A Fresh Lick of Paint

Staying in Blogdown and renovating with the Hugo Apéro theme

Carl Goodwin


April 9, 2022


A couple of years ago I moved house from Wordpress to Blogdown. It’s proved to be a much less stressful life and I plan to stay. Hugo Academic served me well, but sometimes you just need a fresh coat of paint. I liked the look of Hugo Apéro.

Apéro feels simpler and has an elegant design with well-chosen themes and fonts.

I like to add my own digital art to both the site and Rmarkdown projects, and Apéro gives me more flexibility here. GIF animations, for example, on my home page and in my project and blog lists just work.

The dark mode I had with Academic would be a nice-to-have, but not essential.

Plan of Attack

The upgrade approach I took was to create a brand new blogdown project in RStudio with the Apéro theme and then copy over and re-knit my projects one by one. This worked well because every project needed at least one change as a direct consequence of the move and re-opening each project also prompted other beneficial updates.

I focused first on manual deployment, i.e. dragging the Public folder to Netlify, rather than going straight to continuous deployment via Github. Doing it this way would narrow the potential cause of any problems when doing the latter. I also initially deployed to one of Netlify’s auto-generated site names, so my live manually-deployed Academic blog remained unaffected whilst preparing the new site.


There’s a very helpful get started authored by the theme owner Alison Hill, so I’ll comment here only on the personal touches I wanted to add.

In Hugo Academic, each project’s (or post’s) feature image rendered automatically in both the project list page and in the individual project. In Apéro, I needed to add ![](pathname) to the Rmarkdown file to render the image in an individual project or post. I actually prefer this approach because it means the image then also appears when re-publishing to a blog aggregator which frustratingly was not the case with Academic.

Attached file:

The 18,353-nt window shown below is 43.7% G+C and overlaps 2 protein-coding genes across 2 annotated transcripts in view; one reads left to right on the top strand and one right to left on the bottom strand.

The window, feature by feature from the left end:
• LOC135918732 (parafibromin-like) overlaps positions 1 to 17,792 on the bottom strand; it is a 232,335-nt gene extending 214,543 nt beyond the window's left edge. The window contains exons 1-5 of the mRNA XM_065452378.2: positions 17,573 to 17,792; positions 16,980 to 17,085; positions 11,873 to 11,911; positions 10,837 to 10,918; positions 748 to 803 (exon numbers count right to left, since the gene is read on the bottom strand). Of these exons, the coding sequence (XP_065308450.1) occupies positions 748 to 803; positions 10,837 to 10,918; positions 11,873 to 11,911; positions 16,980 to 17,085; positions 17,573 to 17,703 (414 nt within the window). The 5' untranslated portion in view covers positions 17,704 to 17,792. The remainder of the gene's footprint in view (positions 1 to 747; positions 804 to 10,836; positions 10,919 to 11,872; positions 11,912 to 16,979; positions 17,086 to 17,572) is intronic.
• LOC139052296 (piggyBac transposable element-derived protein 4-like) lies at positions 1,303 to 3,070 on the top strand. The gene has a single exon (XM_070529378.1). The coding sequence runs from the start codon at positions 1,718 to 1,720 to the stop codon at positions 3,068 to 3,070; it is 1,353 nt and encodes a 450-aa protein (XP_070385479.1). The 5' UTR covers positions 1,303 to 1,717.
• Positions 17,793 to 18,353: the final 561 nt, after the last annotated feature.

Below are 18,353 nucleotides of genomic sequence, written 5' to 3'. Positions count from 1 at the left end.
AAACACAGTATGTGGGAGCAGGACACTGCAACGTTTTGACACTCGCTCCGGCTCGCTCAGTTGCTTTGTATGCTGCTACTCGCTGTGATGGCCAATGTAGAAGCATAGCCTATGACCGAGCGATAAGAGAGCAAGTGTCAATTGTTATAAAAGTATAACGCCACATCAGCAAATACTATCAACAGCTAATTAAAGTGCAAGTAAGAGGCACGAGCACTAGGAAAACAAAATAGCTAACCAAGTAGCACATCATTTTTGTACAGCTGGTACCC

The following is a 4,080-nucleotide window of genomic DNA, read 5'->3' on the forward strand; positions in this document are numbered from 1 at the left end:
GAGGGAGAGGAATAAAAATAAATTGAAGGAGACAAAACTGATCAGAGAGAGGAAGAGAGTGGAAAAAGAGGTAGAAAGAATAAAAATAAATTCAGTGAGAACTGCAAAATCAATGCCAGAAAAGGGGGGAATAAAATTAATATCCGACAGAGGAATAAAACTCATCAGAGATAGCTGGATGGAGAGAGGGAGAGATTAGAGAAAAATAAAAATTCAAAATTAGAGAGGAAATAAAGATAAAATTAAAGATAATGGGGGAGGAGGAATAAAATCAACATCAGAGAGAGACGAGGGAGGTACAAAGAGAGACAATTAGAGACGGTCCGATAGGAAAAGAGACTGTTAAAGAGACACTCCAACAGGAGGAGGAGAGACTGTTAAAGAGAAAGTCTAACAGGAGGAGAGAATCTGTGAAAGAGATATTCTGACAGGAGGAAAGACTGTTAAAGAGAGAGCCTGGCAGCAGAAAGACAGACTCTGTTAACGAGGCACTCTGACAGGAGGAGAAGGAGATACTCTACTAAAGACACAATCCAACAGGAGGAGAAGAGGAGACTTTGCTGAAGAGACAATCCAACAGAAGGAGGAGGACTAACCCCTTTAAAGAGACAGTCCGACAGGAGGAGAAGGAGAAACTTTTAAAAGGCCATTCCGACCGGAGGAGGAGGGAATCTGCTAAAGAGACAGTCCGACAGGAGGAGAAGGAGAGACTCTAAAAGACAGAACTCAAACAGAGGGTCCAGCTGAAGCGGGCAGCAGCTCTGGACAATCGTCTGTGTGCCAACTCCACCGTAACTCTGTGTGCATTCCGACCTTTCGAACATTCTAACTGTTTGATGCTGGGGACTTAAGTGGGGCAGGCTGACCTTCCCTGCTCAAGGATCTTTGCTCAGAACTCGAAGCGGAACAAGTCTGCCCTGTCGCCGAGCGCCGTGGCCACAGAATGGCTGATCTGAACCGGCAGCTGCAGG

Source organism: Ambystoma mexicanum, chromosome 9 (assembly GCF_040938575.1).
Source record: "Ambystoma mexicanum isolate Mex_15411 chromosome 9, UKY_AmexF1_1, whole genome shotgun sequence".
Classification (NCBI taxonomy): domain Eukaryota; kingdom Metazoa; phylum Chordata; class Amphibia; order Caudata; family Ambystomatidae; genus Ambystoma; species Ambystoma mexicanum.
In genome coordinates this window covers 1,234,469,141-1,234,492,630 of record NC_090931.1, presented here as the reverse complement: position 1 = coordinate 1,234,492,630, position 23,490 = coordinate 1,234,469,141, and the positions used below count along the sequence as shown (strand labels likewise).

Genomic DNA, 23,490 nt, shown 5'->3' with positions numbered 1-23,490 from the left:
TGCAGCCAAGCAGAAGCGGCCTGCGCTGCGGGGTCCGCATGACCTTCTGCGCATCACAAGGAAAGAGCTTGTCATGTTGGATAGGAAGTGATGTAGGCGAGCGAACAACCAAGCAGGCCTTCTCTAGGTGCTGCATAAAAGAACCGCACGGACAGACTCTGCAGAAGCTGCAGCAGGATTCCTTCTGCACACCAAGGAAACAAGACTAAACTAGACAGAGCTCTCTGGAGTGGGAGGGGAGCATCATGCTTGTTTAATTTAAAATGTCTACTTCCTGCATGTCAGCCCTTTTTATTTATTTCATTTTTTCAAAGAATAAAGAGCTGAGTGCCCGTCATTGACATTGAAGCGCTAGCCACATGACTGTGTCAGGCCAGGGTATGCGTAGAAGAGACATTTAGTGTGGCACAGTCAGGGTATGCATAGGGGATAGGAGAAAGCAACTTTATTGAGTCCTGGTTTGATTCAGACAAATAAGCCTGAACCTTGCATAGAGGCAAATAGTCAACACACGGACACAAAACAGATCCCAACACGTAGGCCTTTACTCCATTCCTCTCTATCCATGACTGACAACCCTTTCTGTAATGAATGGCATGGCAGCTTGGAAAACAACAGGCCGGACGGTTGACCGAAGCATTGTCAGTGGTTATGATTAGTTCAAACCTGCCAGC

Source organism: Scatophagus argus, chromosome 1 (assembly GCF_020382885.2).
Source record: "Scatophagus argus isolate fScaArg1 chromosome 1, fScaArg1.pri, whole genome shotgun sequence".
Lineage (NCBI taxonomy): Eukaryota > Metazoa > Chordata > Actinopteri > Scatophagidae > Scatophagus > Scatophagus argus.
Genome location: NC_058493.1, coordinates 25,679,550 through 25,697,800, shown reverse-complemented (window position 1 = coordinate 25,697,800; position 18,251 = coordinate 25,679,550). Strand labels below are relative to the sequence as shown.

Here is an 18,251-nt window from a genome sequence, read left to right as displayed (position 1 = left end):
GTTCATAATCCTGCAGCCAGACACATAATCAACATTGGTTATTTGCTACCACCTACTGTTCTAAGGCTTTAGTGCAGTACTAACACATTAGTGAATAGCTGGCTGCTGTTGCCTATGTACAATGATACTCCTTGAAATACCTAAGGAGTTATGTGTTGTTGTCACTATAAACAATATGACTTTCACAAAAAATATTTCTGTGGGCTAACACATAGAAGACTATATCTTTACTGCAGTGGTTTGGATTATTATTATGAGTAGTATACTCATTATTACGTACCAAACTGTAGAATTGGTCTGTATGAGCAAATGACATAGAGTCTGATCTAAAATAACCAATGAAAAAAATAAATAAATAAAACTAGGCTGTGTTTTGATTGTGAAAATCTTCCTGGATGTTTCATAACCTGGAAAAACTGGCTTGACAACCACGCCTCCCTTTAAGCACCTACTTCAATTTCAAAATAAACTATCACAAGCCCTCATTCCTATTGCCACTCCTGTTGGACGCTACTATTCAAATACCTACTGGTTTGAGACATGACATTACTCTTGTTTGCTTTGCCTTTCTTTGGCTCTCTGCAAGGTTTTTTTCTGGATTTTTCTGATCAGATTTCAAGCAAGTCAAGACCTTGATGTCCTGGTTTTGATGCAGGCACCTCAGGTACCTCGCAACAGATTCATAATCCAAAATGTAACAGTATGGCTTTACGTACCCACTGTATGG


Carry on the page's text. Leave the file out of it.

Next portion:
Given the taxonomy differences, I created a static/_redirects file so that bookmarks for, say, category/r or tag/statistical-inference (under Academic) would go to categories/r or tags/statistical-inference.

/index.xml                          /project/index-R.xml
/categories/r/index.xml             /project/index-R.xml

I had customised my Academic site to show the updated, as well as posted, date for each project and post. So to get the same in Apéro, I copied the themes > hugo-apero > layouts > partials > shared > post-details.html file to layouts > partials > shared > post-details.html, duplicated lines 2-5 below and changed .PublishDate to .Lastmod. As my YAML header for all projects and posts already included lastmod:, the details twistie at the foot of each project (and post) now shows both dates.

<details {{ .Scratch.Get "details" }} class="f6 fw7 input-reset">
  <dl class="f6 lh-copy">
    <dt class="fw7">Posted:</dt>
    <dd class="fw5 ml0">{{ .PublishDate.Format "January 2, 2006" }}</dd>